When to call 999 or 111

Know where, and when, to get help if your asthma gets worse

Health advice > Managing your asthma 

Find out when you need to call 999, ask for help from the NHS 111 service, or see your GP urgently.

When to call 999

Call 999 for an ambulance if:

you’re having an asthma attack and your symptoms don’t improve after ten puffs of your reliever inhaler, or if you feel worse at any point.

An asthma attack is a medical emergency and it’s vital to treat it quickly. Because asthma is a high priority, you may be sent a rapid response paramedic ahead of the ambulance. This means you can start to be treated sooner.

Don't ask for a lift or call a taxi. Call 999 for an ambulance so the paramedics can start treating you immediately and take you to the most appropriate A&E.

Find out What happens in A&E 

When to call 111

Call 111 if:

  • your GP surgery is closed 
  • your symptoms are getting in the way of your everyday activities
  • your symptoms are waking you up at night
  • you’re using your reliever inhaler three or more times a week.

The NHS 111 service is for medical problems that are urgent, but not life-threatening, and you’re not sure what to do when your GP surgery is closed. The NHS 111 service is available 24 hours a day, seven days a week.

When you call 111, be ready to answer questions about your symptoms. This is so the caller can give you the right advice about what to do, and where to go for further help.

They might suggest you go to A&E, a walk-in centre, or get an urgent same day appointment at your GP surgery/out of hours centre.

If you're using the NHS 111 website, remember that it isn't for children under 5. 

When to see your GP or asthma nurse

Ask for an urgent appointment with your GP or asthma nurse if:

  • your symptoms are coming back (wheeze, tightness in your chest, feeling breathless, cough)
  • you’re waking up at night because of your asthma
  • your symptoms are getting in the way of your day-to-day routine (work, family life, exercising)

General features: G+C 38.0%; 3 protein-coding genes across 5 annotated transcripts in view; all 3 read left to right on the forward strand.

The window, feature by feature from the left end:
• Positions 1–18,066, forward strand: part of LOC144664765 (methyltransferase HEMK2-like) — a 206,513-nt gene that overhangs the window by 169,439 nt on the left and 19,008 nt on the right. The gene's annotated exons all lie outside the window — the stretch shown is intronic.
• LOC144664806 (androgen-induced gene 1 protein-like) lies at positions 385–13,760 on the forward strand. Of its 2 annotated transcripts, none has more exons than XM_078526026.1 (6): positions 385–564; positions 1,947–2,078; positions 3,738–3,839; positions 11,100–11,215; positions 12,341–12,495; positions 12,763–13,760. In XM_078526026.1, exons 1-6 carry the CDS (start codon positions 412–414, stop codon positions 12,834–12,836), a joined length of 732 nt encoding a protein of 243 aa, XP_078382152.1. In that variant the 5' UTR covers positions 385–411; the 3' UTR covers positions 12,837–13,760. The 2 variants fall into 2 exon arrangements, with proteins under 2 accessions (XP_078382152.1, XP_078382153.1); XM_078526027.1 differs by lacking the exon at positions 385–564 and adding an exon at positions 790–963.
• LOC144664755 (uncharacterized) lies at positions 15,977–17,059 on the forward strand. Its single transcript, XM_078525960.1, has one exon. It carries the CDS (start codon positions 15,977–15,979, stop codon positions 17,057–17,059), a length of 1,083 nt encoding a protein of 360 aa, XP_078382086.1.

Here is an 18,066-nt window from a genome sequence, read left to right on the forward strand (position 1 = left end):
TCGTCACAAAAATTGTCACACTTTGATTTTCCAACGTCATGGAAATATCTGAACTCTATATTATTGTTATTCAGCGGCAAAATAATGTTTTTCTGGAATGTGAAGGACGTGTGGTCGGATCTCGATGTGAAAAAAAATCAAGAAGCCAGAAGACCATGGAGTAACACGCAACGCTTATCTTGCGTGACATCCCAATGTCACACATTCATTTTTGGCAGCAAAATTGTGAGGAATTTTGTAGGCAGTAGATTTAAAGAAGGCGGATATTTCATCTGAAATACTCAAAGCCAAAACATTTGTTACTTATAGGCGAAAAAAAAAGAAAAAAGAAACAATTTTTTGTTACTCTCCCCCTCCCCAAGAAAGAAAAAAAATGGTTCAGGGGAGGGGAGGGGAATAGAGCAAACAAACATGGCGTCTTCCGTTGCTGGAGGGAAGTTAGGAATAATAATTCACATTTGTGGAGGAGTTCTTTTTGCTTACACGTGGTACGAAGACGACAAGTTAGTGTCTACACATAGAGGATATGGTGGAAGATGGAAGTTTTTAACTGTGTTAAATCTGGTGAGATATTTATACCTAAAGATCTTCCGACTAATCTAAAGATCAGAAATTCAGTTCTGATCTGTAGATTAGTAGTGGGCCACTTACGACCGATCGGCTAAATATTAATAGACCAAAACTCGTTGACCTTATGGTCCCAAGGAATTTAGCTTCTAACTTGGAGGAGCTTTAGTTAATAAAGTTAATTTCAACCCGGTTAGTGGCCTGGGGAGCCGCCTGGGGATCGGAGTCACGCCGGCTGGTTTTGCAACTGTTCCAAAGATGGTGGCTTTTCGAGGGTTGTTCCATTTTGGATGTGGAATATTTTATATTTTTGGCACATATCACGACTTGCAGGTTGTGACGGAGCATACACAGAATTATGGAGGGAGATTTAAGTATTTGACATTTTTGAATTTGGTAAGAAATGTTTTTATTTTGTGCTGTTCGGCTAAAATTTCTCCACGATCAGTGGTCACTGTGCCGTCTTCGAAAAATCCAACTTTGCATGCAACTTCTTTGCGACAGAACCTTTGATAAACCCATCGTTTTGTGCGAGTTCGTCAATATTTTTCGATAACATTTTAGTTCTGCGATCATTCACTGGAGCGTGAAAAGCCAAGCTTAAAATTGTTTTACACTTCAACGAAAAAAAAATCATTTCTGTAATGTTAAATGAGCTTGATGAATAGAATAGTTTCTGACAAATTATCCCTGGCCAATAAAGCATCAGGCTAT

• you're having symptoms, and using your reliever inhaler, three or more times a week.

These are all warning signs that you may be at risk of an asthma attack. Talk to your GP or asthma nurse about your asthma medicines. They can check you're taking them in the correct way.

Getting help now means you can cut your risk of what could be a life-threatening asthma attack.

If your GP or nurse has given you a specific phone number to call when you’re concerned about your asthma, continue to use that number.

But if you're finding it hard to breathe, or your reliever inhaler isn’t helping, call 999.

Book a routine appointment with your GP or asthma nurse if:

  • you're due an annual asthma review
  • you’re worried about the side effects of your medicines, or medicines not working as well
  • you need health advice - for example, information about giving up smoking
  • you've just come out of hospital after an asthma attack – book an appointment within two days.

Always remember to take your written asthma action plan with you. If you haven't got one, fill one out with your GP or asthma nurse at your next appointment. You can find out more about asthma action plans and download one here.

If you want to talk to someone about the best way to manage your asthma symptoms, you can call our Helpline and talk to one of our respiratory nurse specialists on 0300 222 5800 (9am - 5pm; Monday - Friday). You can also chat to them on WhatsApp on 07378 606728.


Last updated September 2020

Next review due September 2023



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